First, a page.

4. Dan, that is an amazing potato bin. Glad to see pics finally. You've been talking about it for a while now, great to see it finished. You know, I may very well put the back boards all the way up like you did. It is always a pain to screw them in with the fence there. Too bad I didn't see this or think of it before I planted everything. Good call!

  5. Very nice. I keep wondering if I will even get potatoes. I've been trying to find them around here and have been having such problems. I may end up with some Yukon Golds. I can't go up with those.

  6. The crops you will be harvesting this summer will truly be impressive...... Great bin!

  7. It will be cool to see how much more you will harvest with the bin... Great Job...!!!! :)

  8. This is such a good idea. I can't wait to see how many you harvest! Good job on the bevel too.

  9. I've heard the same 100lbs from the bin thing, but I have to say, getting 10lbs from one plants is considered *really excellent*. Unless you can fit 10 really productive plants in there, the estimate has been skewed and skewed up everytime someone designs a new potato bin. Even gurney's says 13lbs from their 18"x18" bin. We built one last year and loved it, but planted late and planted yukon golds (not the best variety for northern climates, I later learned). We didn't expect to get any since we planted so late, but from 6 plants we got 5lbs. Keep us posted though, it looks great and I wish you the best of luck.

  10. Dan - beautiful work! Good idea on putting the back part together.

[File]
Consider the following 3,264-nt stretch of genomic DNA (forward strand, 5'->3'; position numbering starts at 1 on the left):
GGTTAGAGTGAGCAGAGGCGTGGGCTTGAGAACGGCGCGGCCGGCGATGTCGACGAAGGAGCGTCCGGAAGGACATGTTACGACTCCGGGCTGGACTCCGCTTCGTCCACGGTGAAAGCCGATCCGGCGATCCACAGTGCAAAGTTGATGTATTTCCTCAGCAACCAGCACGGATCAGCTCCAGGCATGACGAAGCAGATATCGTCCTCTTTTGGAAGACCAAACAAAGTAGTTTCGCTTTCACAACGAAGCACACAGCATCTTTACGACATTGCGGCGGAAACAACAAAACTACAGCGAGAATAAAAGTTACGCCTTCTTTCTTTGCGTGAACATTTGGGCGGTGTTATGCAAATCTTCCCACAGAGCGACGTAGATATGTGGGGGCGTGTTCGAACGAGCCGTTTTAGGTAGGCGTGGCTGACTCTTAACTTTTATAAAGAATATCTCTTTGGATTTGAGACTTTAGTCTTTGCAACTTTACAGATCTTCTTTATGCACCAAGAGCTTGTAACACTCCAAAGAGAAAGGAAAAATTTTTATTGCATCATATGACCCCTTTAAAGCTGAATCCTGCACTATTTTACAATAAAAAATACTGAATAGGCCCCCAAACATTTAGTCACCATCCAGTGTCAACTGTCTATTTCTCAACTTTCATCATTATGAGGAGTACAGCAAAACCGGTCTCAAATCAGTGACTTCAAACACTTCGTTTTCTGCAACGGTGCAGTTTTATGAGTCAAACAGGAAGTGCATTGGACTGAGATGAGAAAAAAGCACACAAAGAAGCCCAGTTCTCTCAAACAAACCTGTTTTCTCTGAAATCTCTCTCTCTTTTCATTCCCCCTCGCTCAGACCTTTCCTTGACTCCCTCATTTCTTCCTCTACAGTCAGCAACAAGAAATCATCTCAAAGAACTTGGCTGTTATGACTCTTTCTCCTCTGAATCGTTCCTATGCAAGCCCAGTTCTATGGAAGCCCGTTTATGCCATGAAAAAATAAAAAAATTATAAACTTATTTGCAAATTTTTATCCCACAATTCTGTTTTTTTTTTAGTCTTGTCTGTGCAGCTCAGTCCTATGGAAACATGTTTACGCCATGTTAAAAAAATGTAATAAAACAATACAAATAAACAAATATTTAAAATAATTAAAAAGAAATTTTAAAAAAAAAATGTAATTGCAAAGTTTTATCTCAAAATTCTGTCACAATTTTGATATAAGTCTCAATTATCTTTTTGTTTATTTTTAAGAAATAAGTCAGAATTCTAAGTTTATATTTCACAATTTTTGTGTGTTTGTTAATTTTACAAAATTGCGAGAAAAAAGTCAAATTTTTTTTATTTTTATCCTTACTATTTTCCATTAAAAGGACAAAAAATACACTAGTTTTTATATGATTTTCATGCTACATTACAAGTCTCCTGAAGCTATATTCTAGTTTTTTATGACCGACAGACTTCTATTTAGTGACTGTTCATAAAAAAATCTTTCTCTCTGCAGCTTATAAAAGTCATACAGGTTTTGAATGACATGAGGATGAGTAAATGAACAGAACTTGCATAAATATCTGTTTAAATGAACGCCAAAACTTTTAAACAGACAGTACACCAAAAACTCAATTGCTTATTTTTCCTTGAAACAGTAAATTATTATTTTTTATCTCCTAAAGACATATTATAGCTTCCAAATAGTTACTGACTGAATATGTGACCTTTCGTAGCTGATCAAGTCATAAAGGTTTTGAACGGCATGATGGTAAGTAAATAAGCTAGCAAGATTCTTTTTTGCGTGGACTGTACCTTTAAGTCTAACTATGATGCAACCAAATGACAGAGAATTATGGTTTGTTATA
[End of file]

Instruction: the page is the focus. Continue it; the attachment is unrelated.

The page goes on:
11. Everything you build for your garden is absolutely beautiful! You've got enviable skills!

  12. SuburbanGardener - Thanks, I can't wait to get the spuds growing.

    Sinfonian - I do seem to take ages to complete everything, glade it is finished finally.

    Daphne - It is harder & harder to find garden supplies at stores and even harder to find specific varieties. I just go with mail order. Then you have to deal with slow shipping. You just can't win.

    Rosemary - Thanks

    Hendria - Harvest time will be fun, its only 4 months away...

    Tina - Glade you like my bevels :-) I hope it produces alot.

    Jennifer - I am skeptical about the 100lbs but it would be great if it happens. The bin is rather large so I think I can squeeze in 8-10 plants. The key to these is to only plant late season varieties, any other varieties will only produce potatoes in the bottom 6" like your Yukon Golds.

    EG - Thanks EG. I can't wait until it is filled to the top, hopefully with potatoes.

    Sandy - Thanks for the compliment. The right tools do most of the work though with a little patience added in.

  13. Now that is an innovative build-as-you-grow potato bin! Awesome :-) I think that it's great that you are making the most of every square inch that you have to garden in. No wasted space in your garden!

    Ah, that is a beautiful sunset photo!

  14. Judy - I think I would take the cake for the most angular potato bin.

  15. Definitely fancier than my bin.

    I'm continuously shocked at how fast potatoes grow. Seems every day I go out there and the plants are twice as big.